If you’ve recently checked out your credit score and discovered you have a high rating, it’s reassuring to know that it can show lenders you have a positive track record of meeting your financial obligations. Having a high credit score can be a great advantage, helping to boost an application for a credit card or loan, for instance. This guide will run you through what you may be able to do with a high credit score, and steps you may be able to take to improve your score.
What is a ‘good’, ‘very good’, or ‘excellent’ credit score?
In Australia, your credit score is usually on a scale between 0 and 1,200 or between 0 and 1,000 depending on the credit reporting agency you use to check your credit score. Equifax (formerly known as Veda) determines a ‘good’ credit score to be between 622 – 725.
Here’s how Equifax determines whether your credit score is ‘excellent’, ‘very good’, ‘good’, ‘average’ or ‘below average’:
|Credit-worthiness||Excellent||Very Good||Good||Average||Below Average|
|Score||833 – 1,200||726 – 832||622 – 725||510 – 621||0 – 509|
|Source: Equifax.com.au (formerly Veda)|
How might a high credit score possibly help me?
Having a high credit score could potentially open you up to a range of benefits. Here are a few things you could possibly do with a high credit score:
- Have more negotiating power: with a high credit score you may find you have more power to negotiate a better interest rate on your home loan or credit card than you would if you had a poorer credit score. If your score isn’t so good, lenders may be less likely to be flexible on loan terms.
- Have more borrowing capacity: banks and lenders may be more willing to let you borrow more money with a high credit score because you have demonstrated you can pay it back on time. While it may be useful to be offered higher borrowing amounts, it’s important to consider if that is in your financial capacity to repay and not at the detriment of any future savings goals or your retirement.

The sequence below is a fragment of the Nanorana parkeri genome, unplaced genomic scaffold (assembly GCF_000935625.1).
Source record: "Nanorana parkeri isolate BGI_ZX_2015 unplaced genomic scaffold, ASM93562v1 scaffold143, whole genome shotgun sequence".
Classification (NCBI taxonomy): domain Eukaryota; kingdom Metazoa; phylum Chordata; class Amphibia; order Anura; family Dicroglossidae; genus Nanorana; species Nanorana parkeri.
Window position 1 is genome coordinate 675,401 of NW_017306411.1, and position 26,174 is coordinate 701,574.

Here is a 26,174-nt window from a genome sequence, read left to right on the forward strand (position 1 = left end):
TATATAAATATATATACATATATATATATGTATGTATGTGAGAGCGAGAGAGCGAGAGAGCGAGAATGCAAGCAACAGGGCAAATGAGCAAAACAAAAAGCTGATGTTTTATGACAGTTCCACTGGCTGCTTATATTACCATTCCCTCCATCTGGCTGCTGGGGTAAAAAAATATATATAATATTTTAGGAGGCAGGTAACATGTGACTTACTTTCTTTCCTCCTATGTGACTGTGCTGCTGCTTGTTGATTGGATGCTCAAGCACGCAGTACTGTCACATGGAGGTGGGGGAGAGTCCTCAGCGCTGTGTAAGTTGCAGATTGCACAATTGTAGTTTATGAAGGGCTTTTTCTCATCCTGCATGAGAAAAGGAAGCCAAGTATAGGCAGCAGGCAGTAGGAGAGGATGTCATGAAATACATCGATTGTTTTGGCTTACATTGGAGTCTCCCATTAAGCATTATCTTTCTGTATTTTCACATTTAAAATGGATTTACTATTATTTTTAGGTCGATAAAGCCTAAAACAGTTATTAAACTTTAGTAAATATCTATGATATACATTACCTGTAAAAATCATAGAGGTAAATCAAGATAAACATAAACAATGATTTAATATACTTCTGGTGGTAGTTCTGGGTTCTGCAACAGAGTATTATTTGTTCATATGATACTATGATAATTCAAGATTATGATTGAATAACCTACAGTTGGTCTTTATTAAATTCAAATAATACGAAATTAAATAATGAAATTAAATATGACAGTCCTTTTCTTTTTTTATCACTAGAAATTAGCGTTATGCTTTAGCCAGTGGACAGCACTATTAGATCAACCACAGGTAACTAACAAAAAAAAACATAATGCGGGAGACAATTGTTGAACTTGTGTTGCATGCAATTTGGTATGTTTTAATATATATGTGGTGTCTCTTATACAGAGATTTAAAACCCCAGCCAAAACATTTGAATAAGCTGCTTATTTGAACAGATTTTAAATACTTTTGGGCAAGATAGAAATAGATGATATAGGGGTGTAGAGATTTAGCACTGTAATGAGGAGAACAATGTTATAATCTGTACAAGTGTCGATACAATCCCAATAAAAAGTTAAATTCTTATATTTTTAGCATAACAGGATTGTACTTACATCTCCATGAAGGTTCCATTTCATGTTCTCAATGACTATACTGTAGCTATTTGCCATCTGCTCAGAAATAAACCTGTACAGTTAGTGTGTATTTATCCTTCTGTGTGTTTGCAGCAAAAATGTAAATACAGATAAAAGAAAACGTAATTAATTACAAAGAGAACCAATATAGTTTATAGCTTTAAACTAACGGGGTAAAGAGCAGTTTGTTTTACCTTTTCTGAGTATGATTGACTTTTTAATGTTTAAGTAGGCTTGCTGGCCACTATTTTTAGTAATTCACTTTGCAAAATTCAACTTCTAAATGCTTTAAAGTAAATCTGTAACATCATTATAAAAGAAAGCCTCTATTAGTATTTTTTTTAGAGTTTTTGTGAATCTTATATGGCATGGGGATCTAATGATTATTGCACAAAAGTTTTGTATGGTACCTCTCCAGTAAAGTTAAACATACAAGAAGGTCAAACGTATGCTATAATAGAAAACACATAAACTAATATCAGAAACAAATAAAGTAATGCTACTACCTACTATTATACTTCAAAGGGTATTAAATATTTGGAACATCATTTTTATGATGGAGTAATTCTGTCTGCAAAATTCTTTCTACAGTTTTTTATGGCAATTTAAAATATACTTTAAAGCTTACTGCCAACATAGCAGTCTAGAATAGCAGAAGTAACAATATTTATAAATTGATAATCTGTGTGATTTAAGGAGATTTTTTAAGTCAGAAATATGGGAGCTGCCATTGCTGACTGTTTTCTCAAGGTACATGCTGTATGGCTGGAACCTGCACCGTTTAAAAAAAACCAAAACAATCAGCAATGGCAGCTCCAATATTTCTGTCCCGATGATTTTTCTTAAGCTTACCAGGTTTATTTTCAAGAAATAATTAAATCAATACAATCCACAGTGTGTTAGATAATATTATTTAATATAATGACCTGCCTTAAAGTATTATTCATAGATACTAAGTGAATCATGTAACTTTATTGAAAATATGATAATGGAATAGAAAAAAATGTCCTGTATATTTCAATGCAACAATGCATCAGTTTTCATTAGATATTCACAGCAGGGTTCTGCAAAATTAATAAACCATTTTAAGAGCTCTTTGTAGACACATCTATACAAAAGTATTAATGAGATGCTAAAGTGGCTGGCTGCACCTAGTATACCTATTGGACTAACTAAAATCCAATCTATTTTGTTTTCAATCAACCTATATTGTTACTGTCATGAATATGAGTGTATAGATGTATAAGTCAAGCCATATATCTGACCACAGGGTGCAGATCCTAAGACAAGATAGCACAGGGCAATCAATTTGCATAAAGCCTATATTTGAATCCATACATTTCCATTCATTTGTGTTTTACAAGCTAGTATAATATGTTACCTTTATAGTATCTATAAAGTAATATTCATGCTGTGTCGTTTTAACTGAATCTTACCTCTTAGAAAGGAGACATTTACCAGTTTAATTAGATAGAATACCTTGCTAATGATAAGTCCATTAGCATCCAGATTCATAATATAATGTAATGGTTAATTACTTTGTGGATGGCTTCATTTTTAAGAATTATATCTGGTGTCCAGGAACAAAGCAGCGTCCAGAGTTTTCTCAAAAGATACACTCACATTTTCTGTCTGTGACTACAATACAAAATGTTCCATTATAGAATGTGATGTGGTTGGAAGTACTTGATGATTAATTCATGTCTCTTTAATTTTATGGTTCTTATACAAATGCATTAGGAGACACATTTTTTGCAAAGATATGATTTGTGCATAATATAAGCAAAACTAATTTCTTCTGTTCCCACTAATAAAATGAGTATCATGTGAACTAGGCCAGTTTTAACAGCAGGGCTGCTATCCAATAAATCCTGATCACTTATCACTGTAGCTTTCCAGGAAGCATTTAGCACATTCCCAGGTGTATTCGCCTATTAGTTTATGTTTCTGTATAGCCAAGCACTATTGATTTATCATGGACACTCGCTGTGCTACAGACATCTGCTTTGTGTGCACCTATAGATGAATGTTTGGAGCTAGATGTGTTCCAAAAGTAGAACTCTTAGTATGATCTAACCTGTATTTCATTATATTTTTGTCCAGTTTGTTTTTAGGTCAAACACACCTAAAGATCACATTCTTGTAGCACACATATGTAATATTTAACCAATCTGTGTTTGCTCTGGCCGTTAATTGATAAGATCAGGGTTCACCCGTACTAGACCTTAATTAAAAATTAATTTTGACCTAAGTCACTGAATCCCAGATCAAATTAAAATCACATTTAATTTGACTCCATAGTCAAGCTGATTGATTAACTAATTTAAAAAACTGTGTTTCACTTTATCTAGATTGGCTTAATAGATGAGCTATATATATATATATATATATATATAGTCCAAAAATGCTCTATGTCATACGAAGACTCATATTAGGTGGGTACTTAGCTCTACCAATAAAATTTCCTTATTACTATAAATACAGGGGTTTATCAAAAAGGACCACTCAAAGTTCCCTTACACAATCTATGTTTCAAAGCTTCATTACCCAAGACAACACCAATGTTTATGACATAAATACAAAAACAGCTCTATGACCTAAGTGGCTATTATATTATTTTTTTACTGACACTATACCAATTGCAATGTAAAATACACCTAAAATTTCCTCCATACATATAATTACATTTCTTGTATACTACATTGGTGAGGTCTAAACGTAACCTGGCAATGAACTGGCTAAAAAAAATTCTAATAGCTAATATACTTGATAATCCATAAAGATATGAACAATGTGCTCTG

- More chance of getting credit card or loan approval: while lenders take a number of factors into consideration before approving a credit card or loan application, having a high credit score can work in your favour because it shows your positive borrowing history. It doesn’t necessarily guarantee loan approval though.
- Access to lower interest rates: having a high credit score could enable you up to qualify for better interest rates when you borrow money, possibly leaving more money in your pocket for living expenses and repaying the balance on a loan or credit card.
How can I improve my credit score?
There’s always room to improve when it comes to your credit score. Here are a few things that could help improve your credit rating:
- Paying bills on time: it’s an obvious but important tip – paying all of your bills on or before the due date creates a consistent record of payments and may help to improve your credit score.
- Not applying for new credit: applying for new credit cards or loans unsuccessfully may see your credit score drop.
- Diversify your credit: diversifying your credit can demonstrate an ability to handle different types of credit at the same time, which could be good for your credit score. For example, a mortgage, car loan and credit card would be an example of diversified credit if you can meet the repayments on all three types of credit. While this may be useful to improve your credit score, it is not a good idea to take on more debt than you need.
- Keep your credit card balance low: A consistently low balance may be better for your credit score than a higher one. If you’re struggling with spending too much, then our wrap up of 70 ways to save money could be useful.
For more ideas about how to improve your credit rating, see more tips here.